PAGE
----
If you don’t know me well, you may find this difficult to believe, but I don’t have a very adventurous spirit. I only live the life I do because I happened to marry an adventurer. Rusty loves to explore, and I am thankful for this, because sometimes we discover new favorite spots. Just in the last couple of weeks, we have been to a total of 4 new restaurants. The first, a grilled chicken restaurant that advertised “original recipe Portuguese chicken” had the yummiest piri-piri chicken I’ve tasted since leaving Portugal. The second was the Middle Eastern restaurant where we ate for my birthday. The third was a café and pastry shop called the Swiss Corner with yummy apple strudel. And the fourth, a Mongolian grill where we ate for our date last night, turned out to be a dud, and I don’t think we’ll go back, but hey — 3 out of 4 ain’t bad! When I was thinking of a picture to put in this post, the first thing that came to mind was a picture at one of these new restaurants. Would you believe that I forgot to take a picture at any of them? I even forgot to have someone take a picture of Julie and me the night of our birthday! And I have a camera phone, so I am really without excuse.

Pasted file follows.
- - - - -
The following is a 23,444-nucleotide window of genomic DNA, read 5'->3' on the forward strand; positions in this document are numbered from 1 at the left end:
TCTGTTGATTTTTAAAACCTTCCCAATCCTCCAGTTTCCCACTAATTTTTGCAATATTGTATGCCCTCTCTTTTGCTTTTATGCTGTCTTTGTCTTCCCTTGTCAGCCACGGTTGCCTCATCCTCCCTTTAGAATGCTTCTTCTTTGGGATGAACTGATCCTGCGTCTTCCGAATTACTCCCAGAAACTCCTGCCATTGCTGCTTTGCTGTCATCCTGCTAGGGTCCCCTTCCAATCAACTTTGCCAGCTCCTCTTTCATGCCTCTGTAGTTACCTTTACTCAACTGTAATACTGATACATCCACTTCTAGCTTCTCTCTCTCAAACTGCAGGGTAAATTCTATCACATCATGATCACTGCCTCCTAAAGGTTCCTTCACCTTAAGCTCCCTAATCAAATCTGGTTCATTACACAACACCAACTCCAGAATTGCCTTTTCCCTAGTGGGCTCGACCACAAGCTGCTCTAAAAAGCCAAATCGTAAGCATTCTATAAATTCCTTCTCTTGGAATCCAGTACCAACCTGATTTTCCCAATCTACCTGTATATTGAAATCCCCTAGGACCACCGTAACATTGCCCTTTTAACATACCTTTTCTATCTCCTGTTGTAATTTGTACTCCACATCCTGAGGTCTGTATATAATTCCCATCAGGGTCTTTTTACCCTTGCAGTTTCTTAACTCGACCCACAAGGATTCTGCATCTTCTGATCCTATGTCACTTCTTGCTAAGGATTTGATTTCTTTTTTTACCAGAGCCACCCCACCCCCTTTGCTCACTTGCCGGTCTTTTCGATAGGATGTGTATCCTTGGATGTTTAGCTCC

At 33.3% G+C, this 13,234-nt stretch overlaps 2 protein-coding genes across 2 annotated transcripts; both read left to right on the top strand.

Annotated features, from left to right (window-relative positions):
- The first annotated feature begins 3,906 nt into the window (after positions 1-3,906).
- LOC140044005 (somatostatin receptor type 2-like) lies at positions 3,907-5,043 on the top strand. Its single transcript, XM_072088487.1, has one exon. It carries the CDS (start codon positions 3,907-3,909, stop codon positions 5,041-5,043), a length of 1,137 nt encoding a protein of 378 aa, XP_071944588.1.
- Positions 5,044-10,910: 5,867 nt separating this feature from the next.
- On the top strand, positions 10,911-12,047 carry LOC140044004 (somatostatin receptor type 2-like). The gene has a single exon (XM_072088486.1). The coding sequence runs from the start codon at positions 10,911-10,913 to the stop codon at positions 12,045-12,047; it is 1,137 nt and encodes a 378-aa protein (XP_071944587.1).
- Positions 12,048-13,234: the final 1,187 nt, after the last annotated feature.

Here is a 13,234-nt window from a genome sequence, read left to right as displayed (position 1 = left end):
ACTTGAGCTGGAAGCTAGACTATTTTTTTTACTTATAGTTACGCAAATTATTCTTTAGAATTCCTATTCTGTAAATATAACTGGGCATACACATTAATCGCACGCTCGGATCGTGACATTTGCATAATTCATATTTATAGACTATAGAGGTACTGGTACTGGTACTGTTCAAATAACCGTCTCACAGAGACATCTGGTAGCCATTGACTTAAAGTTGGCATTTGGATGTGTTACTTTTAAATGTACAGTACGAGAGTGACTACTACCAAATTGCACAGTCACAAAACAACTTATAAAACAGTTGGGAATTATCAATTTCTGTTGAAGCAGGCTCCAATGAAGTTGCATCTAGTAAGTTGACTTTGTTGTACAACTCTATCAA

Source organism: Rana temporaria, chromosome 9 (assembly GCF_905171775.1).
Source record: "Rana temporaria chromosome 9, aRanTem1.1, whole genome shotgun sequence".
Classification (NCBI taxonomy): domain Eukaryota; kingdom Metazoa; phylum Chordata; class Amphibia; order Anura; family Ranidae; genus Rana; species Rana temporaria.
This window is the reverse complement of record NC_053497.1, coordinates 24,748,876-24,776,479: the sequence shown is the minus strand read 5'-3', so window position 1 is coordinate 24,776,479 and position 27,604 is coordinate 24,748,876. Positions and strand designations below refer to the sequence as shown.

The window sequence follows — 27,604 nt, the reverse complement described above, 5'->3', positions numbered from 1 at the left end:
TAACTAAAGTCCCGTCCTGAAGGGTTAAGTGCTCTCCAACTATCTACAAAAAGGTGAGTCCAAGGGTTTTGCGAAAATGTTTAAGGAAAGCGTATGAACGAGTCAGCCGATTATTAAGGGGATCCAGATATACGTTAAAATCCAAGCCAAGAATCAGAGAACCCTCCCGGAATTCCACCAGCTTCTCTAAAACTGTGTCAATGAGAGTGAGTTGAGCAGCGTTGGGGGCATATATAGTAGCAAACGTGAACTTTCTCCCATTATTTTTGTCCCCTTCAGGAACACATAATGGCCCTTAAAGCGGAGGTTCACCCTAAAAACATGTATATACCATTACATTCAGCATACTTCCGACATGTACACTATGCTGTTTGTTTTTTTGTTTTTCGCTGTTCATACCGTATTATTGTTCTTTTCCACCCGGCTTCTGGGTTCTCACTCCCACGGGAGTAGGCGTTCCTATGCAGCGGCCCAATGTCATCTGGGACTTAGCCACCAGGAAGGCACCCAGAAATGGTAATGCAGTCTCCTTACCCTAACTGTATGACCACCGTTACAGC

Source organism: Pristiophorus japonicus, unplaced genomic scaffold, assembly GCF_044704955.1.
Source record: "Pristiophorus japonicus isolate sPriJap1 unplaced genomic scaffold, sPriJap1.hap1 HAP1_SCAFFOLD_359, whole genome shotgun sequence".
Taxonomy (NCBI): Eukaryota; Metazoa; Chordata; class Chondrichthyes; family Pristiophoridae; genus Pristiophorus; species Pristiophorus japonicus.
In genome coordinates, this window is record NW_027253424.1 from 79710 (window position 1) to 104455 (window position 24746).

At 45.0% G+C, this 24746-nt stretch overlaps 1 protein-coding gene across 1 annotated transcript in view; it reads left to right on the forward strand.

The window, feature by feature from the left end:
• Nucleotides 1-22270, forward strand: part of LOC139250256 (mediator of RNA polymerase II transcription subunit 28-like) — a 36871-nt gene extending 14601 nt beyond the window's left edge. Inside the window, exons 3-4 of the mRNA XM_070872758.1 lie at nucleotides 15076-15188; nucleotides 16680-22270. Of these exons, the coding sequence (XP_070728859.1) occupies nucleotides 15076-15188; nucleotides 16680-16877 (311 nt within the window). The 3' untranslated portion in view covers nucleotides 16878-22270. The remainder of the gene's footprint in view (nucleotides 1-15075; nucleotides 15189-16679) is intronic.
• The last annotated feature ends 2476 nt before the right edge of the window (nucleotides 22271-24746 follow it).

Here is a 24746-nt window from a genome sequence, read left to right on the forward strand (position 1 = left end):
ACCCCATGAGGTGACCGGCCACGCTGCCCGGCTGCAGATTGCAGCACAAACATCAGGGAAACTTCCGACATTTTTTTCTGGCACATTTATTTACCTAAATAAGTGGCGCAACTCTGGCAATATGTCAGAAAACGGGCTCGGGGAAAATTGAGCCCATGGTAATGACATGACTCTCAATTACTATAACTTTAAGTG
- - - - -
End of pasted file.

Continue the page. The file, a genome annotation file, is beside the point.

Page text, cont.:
So, as an alternative, I am posting a screen-shot of a comment I made on another blog. See, I’m not normally much of a commenter. I read a lot of blogs, but I don’t typically join in the discussions or voice my opinions in the comment section. However, recently, I have started to comment on other blogs every now and then when I feel like I have something to add to the conversation. The screen shot is of a comment I made on a blog called Communicating Across Boundaries, and the post was about Third Culture Kids and reentry, which you can read here. If you care to read the comment, you can click on the picture for a larger view, or just click the link to read the post and all the comments in their entirety. Leaving the comment was one thing — but then I also had to learn how to take a screen-shot and save it as a picture file, which I have never done before. So, there you go… I taught myself to do something new on the computer today! Sometimes, life is best represented by a microcosm.week9